We talked about the situation a little while. Wondering what the first driver could have done differently and wondering what the second driver had going on in his own life to make him react so strongly. Was he running late for something? Did he have some major stress he was dealing with in his life?
The second experience was at a youth football play off game this past Sunday. Another mom alerted me to a woman a few rows down on the bleacher we were sitting on. At first I heard her say aloud, “Let all the boys play.” Then a few minutes went on and she got a little louder, calling out specific coaches and saying how everyone should play. By the fourth quarter she was pretty wound up. My friend who I was sitting by started getting a little uncomfortable. Her husband is the head coach and she didn’t want a confrontation. I hoped it wasn’t heading that way, but it was. By the time the last minute of the game was running this woman (a grandma to two fourth grade boys) was in a full rage. She confronted the coaches in front of all the players and demanded a refund for the money they had paid at the beginning of the season. My son and I quickly escaped the drama and went to our car. Will did tell me that the coaches were explaining to her what the situation was. There were several reasons not every player was playing in the playoffs. Some didn’t come to practices, some never listened or worked hard, and some were just too little and the coaches didn’t want them getting hurt since the opposing team were still playing their starters.
Both of these experiences made my think about how we perceive things and then act based on those perceptions. My guess is that in both of these situations there was a loss of perspective. Perhaps a lashing out because of other things going on in each of these individuals’ lives. I’ll never know; but one thing I do know: I don’t want to lose perspective. Sometimes we just need to step back, take a deep breath, and look at the big picture. And, if possible, not overreact when things don’t go our way.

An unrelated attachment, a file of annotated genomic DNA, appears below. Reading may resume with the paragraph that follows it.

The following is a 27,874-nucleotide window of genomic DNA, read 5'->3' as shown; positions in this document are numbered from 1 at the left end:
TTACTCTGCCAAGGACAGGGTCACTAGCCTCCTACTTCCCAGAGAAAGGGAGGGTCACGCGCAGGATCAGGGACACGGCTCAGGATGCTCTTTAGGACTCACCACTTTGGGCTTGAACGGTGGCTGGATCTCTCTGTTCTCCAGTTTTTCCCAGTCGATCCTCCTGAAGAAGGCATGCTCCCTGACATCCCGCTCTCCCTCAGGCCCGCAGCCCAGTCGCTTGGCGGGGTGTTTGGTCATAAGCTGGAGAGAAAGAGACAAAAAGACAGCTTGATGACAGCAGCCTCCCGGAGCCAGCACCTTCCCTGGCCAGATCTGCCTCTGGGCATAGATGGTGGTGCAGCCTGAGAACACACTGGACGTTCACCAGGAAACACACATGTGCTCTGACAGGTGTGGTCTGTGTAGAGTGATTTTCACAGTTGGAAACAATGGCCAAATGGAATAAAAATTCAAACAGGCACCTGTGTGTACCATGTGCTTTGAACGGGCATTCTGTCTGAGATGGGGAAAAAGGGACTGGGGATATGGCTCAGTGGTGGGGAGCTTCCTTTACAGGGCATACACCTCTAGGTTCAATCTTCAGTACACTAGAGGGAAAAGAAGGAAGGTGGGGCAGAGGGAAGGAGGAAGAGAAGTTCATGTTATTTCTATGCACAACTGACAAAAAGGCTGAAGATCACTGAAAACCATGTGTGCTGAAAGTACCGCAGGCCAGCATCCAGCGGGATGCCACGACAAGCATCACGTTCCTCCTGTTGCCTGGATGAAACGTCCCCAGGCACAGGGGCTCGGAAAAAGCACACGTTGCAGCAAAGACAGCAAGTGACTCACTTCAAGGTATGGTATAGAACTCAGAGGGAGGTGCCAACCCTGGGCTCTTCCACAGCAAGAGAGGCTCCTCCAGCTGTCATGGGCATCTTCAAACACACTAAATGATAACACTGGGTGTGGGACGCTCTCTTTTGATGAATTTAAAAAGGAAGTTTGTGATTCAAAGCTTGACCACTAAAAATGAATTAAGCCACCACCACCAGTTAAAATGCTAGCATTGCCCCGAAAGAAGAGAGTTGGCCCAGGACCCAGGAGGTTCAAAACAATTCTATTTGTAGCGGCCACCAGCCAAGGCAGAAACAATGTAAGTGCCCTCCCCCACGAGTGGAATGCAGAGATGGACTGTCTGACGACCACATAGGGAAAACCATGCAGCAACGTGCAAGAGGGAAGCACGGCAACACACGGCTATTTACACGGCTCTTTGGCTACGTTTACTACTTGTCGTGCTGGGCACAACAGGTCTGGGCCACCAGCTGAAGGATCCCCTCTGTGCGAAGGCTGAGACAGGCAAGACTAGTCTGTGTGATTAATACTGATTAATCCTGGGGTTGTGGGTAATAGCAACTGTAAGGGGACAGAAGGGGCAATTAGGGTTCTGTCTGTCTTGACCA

Monday! Breezy, cool, and sunny her in the part of Kansas I live in. It’s a beautiful day.
I like to listen to music when I work out. This morning I put on Brett Aldridge’s song Lose My Mind. It’s number one on the country charts right now. It has a catchy beat and it’s fun to run to.
It was a busy week last week, and “taco Tuesday” was on Wednesday. Here is a great find: Wonderful Taco Recipes To Try At Home.
I got some good news last week. I have been accepted to be a contributor for Lifehack. I am super excited about this! I haven’t decided yet what to write about, but I have a few ideas I’m running through my mind.
Most of you are probably already familiar with this app., but it’s one of my favorite apps.: MapMyRun. I use it when I walk, run, or bike. It tells me when I’ve hit each mile. It’s motivating and helps me keep on track.
I love gum, and I found this article quite interesting. “The Cognitive Benefits of Chewing Gum.”
Yesterday my son and I were heading back from a football game in Hoxie and we drove by Cedar Bluff Lake. Check out these pictures we took. They have no filters; this is how it looked. Although in person, it was even more lovely. Lovely is great word: I hope you all have a lovely week!!!